Speaker-designee Kirk Cox will direct House to provide paid parental leave to employees

HouseGOP2018 General Assembly

Virginia House of Delegates Speaker-designee Kirk Cox announced on Thursday that immediately after being sworn in as Speaker, he will direct the Clerk of the House of Delegates to develop a new policy to provide paid parental leave to all full-time, benefited employees of the Virginia House of Delegates for the birth or adoption of a child. Cox also indicated he would support legislation to provide the same benefits to state employees.

“Family is the bedrock of our society, and there’s nothing more important to a family than those first few months at home as they welcome and share joyous moments with their new child,” said Speaker-designee Cox (R-Colonial Heights). “As a society, we have to do more to strengthen families and encourage women to remain in the workplace. Strong parental leave policies improve morale and reduce turnover, two things critical in public sector workplaces. The House of Delegates will lead by example and provide 12 weeks of paid leave for the birth or adoption of a child to our full-time, benefited employees.”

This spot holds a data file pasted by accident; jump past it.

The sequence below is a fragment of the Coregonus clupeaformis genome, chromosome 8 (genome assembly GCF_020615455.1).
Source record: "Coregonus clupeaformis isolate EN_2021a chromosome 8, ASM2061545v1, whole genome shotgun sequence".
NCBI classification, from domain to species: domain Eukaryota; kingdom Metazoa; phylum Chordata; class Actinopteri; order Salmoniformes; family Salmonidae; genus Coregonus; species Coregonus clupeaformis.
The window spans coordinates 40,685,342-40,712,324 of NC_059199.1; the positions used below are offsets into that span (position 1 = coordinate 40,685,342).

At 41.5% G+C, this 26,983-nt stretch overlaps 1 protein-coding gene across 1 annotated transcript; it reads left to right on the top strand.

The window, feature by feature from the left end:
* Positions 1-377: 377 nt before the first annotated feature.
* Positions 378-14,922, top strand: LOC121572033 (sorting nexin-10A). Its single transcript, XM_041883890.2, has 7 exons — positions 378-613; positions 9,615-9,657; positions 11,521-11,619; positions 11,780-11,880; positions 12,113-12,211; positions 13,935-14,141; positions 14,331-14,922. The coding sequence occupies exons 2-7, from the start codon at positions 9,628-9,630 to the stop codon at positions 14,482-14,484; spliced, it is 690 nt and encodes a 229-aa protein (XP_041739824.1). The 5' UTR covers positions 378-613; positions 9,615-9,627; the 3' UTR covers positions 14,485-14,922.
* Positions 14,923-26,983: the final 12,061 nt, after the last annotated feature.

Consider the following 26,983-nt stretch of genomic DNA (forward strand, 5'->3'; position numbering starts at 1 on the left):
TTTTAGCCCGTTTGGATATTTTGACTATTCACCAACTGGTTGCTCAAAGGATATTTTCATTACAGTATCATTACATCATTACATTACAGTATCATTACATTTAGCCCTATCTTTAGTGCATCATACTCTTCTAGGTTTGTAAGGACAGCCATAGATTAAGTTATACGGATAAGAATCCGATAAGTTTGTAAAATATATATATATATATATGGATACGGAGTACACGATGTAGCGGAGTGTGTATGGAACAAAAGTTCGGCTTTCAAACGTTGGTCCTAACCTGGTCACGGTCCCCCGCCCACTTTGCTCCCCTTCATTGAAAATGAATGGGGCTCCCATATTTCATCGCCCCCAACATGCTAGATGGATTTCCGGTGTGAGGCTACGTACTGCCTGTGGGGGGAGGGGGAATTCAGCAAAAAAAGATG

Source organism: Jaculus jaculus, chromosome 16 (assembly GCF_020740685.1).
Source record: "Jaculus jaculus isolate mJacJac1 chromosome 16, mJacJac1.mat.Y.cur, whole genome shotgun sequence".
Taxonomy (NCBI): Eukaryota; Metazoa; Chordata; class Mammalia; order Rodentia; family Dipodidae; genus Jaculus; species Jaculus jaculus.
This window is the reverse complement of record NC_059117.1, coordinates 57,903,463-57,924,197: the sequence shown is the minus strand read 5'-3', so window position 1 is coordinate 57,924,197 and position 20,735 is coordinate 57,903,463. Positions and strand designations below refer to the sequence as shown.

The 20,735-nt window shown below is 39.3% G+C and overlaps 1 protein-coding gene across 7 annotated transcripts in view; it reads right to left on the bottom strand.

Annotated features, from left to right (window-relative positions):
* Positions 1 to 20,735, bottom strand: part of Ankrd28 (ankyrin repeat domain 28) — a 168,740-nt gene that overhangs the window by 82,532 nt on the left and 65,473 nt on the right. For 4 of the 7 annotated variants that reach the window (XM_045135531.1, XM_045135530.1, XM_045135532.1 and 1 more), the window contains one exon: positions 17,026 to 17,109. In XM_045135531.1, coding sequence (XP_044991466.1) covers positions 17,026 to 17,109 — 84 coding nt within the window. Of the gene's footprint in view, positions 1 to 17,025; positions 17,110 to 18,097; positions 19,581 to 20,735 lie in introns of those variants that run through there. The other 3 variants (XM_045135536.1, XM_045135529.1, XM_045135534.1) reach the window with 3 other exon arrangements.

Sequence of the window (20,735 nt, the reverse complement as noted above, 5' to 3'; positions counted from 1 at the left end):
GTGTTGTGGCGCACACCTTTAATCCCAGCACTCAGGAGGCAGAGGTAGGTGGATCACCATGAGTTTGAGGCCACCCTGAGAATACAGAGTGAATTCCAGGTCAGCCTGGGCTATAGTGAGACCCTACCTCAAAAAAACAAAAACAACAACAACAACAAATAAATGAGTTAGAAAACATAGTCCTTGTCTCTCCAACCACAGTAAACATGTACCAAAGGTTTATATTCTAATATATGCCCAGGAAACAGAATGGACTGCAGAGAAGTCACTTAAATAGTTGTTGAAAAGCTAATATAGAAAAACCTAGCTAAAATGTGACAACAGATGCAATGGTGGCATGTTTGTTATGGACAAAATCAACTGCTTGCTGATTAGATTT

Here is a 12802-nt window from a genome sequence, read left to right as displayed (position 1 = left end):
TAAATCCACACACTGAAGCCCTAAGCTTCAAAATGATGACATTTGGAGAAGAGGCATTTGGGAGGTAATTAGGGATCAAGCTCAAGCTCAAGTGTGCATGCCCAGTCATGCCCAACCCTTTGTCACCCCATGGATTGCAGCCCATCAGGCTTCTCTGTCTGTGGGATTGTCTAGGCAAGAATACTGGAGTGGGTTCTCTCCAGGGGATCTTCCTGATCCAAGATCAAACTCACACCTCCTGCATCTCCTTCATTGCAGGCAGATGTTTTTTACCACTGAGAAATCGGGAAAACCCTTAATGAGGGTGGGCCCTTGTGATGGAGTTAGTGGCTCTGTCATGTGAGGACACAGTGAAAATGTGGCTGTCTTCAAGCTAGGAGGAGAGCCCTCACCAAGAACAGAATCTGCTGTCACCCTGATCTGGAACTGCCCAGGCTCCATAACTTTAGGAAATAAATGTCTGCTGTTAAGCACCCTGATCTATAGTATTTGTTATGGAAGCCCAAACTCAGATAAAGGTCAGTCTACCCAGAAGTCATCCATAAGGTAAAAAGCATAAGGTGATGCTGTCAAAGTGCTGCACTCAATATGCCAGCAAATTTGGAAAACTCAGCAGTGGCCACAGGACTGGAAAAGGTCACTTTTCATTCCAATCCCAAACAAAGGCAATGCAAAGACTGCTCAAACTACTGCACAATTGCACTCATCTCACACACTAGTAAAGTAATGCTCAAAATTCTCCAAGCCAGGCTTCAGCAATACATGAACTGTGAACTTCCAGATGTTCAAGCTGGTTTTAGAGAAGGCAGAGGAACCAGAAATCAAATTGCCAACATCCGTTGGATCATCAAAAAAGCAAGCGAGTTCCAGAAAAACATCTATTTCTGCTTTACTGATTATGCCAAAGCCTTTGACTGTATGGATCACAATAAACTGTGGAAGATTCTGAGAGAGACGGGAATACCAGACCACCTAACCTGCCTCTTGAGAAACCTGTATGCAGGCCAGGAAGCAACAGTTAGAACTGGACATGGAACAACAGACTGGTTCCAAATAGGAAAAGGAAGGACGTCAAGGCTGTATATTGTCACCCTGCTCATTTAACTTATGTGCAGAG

Employees will be eligible to take leave any time within one year of the birth or adoption. Currently, employees must use accrued personal leave at the discretion of their supervisor, sick leave, and then may enroll in short-term disability, which only pays a percentage of the employee’s income. The current policy is outlined in the Virginia Sickness and Disability Handbook. For example, an employee hired after July 1, 2009 would be eligible to use accrued personal leave and up to eight to ten days of sick leave before taking short-term disability. Virginia’s short-term disability policy provides for up to 125 workdays of partial income replacement. Employees with less than five years of service receive 65 percent of income replacement. Employees with more than five years of service receive 25 days of 100 percent income replacement, 25 days at 80 percent, and 75 days at 65 percent.

Cox added, “Our current policies are inadequate, forcing mothers and fathers to take sick leave or short-term disability, and even then they may not receive 100 percent of the paycheck they deserve. No mother or father should have to use accrued benefits, which they may need at another point, to care for their child and live out the joys of parenthood.”

Cox also said he would support legislation to provide parental leave that affords the same benefits to all full-time employees of the Commonwealth of Virginia.

“Our economy is at a point where families need two incomes and many young people are foregoing the responsibilities that come with adulthood like buying a car, owning a home, or having a child because of cost concerns,” said Cox. “This policy will provide an avenue for young couples to experience the joys of parenthood without fear of economic repercussions, help women stay in the workforce, and strengthen our families.”